It was early morning on the 12 August and the young Mita and her brother Piero were almost ready to leave Sant’Anna di Stazzema to come back to their family with all the supplies for tordelli. They were just outside their relative house while a young man who known Mita noticed her in the Piazza. He asked her if she was leaving Sant’Anna and she replied affirmatively. Then he told her to walk together the mule track, but she was waiting for her brother Piero tying his boots. The young man could not wait because he was afraid to meet the Nazis along the road to Forte dei Marmi, and left her saying that they could meet each other along the road. She understood and nodded in agreement. Then they noticed some Nazis troops marching on the top of the next hill, and he run away greeting Mita.
Around 7.00 am, the 16° SS Panzergrenadier-Division “Reichsfuhrer SS” led by Commander Max Simon and by some Italian collaborationists arrived in Sant’Anna di Stazzema. The fascist members of the 36ª “Mussolini” brigade were dressing Nazis uniform and the balaclava to cover their face. They had hostages with them, collected along the way to Sant’Anna di Stazzema. The SS troops surrounded the hamlet of Sant’Anna, using three different ways. Two were the roads that connected the village to the plain. The other way was an ancient pass, signed in their maps, and used since the time of the ancient Romans. This passage on Mount Gabberi, was not far from the place where the Italian partisan resistance of the group “I Cacciatori delle Apuane” (Apuans Hunters) fought against the Nazis and the fascist brigade X Mas, in the last days. At 10.00 am the massacre was already done. The soldiers burned the corpses of 130 people killed with the machine-gun in the square in front of the church.
That morning, Giovanni Alderano and his wife Elda looking out of the window of their house in Montebello in direction of Sant’Anna di Stazzema, noticed a smoke column. Wondering what was happening out there, they left immediately their place to reach Sant’Anna, worried for the life of their two children.
Once arrived in Sant’Anna di Stazzema, after the long walk from Montebello, they witnessed a horrible scene that remained sculpted on their mind forever. The air was stinking. The blood was flowing at the height of ankles. Hundreds of body were piled in the Piazza. The massacre was consumed. The partisans were burning the bodies of the corpses tortured by the Nazis with machine-guns and burnt by flamethrowers, to avoid infections.
Giovanni and Elda desperately searched for their children for days with no success. One day, a man who lost five of his children in the massacre told to Giovanni Alderano: “You can even stop to search your children, because they are together with mine”. This man was one of the many persons hided in the iron mine while the Nazis invaded Sant’Anna and started the slaughter. Unarmed,they heard the voices of their women and children screaming of pain and terror.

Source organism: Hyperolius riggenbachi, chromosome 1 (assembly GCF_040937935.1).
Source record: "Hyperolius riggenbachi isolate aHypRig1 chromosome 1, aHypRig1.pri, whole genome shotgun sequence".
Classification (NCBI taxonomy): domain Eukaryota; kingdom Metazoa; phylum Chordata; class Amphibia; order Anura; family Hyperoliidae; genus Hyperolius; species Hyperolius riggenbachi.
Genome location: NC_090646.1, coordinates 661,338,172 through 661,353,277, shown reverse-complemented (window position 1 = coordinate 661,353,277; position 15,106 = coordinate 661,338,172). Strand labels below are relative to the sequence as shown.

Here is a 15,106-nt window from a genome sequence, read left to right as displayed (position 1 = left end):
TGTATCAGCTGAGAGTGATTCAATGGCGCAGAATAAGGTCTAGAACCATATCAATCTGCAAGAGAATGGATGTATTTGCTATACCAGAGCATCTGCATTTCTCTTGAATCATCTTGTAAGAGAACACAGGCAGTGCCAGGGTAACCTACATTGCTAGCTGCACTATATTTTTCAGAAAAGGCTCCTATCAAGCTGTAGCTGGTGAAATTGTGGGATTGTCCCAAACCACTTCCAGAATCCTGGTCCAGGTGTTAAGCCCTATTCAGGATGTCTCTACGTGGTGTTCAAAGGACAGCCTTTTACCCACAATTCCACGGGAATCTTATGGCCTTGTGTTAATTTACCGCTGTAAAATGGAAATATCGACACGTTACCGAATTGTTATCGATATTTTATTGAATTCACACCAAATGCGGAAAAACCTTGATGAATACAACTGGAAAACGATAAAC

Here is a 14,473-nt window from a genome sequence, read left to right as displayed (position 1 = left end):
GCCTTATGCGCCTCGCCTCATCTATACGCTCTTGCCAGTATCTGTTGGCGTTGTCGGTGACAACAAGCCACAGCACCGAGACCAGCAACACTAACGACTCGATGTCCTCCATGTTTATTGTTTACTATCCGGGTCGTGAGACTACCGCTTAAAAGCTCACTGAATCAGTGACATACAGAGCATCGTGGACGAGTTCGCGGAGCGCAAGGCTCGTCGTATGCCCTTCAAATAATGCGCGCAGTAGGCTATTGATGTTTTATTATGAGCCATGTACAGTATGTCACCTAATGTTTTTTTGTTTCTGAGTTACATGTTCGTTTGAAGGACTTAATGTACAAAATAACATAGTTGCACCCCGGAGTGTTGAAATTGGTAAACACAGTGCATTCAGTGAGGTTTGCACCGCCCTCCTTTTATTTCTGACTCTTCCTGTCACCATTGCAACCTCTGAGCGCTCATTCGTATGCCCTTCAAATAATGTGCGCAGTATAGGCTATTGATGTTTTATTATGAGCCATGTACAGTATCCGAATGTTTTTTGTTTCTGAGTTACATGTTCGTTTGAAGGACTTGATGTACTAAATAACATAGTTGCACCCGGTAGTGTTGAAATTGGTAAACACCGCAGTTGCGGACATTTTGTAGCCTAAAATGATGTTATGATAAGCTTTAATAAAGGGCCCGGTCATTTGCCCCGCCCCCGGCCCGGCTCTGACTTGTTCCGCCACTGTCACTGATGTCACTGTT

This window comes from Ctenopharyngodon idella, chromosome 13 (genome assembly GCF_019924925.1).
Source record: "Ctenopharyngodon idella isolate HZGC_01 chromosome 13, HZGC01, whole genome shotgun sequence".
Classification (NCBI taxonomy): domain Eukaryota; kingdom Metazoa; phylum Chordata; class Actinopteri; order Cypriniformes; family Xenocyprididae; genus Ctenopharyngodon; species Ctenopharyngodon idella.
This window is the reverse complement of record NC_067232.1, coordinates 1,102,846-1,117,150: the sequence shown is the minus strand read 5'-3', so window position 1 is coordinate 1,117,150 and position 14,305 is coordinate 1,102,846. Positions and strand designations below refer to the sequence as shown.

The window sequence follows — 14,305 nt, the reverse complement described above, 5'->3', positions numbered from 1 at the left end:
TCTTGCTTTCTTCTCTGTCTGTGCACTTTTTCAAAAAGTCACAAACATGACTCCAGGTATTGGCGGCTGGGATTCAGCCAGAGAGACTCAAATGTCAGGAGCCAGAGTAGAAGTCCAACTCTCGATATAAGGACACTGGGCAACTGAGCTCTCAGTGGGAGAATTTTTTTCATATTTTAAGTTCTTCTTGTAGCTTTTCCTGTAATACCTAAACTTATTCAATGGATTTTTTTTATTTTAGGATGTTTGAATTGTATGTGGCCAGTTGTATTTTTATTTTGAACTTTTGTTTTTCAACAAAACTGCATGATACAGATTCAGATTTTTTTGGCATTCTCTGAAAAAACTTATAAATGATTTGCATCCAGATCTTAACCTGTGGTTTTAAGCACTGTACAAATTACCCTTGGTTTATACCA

The children Ring a Round the Rosie, one of the symbols of the victims of Sant’Anna di Stazzema massacre, which was found in the school after the massacre.
The National Park of the Peace of Sant’Anna di Stazzema
On 2000, the National Park of the Peace of Sant’Anna di Stazzema went established on the hilly area around the hamlet. The park represents an ideal union between environment, memory, and history combining a virgin nature, the hamlets strewed over the hillside and the places of the massacre.
The main goal of the park is keeping alive the historical memory of the tragedy, and educating the new generation to the respect of peace as values of cooperation, justice, and consideration between individuals and people.
Statue in the Church Square
Via Crucis Sculpture
Video interview of the survivors of Sant’Anna di Stazzema with their testaments
Inside the park, there is a Via Crucis, which lead to the Ossuary Monument in Col di Cava. It is a paved path through the forest adorned by bronze tiles made by some artists, which refer to the Jesus Christ Via Crucis, as an emblem of the martyr, of the violence and war in every time and any place. This is an ideal path to find calm and peace, to inspire reflection and concentration on the universal values, which are on at the basis of the birth of the Park.
The Via Crucis
As a sign of memory of the facts of that terrible 12 August 1944, the people of Sant’Anna di Stazzema decided to build an Ossuary Monument on the hill of Col di Cava. The building was finished on 1948 by the relatives of the victims and the survivors. The monument is a tower made of stone of 12 m / 39 ft. of height, with four arches where is located a sculpture representing a woman with a child, died of the Nazi-fascist attack. Under the basement are buried the relic of the victims, and a commemorating headstone brings the name of those people that was possible to identify.
The statue of a woman with a child
The Ossuary Monument
The Museum of Resistance
The Museum of Resistance of Sant’Anna di Stazzema collects several proofs of what happened on 12 August 1944, and hosts also a picture collection made by the famous photographer Oliviero Toscani, who shot pictures to the survivors to give testimony of their story.
The museum is open all year long.
Winter time: (1st October – 31th March)
Tuesday, Wednesday, Thursday 9.00 am – 2.00 pm;
Friday and Saturday 9.00 am – 5.00 pm; Sunday 2.00 pm – 6.00 pm.
Summer Time: (1st April – 30th March)
Tuesday, Wednesday, 9.00 am – 2.00 pm;
Thursday, Friday, and Saturday 9.00 am – 6.00 pm;
Sunday 10.30 pm – 6.30 pm.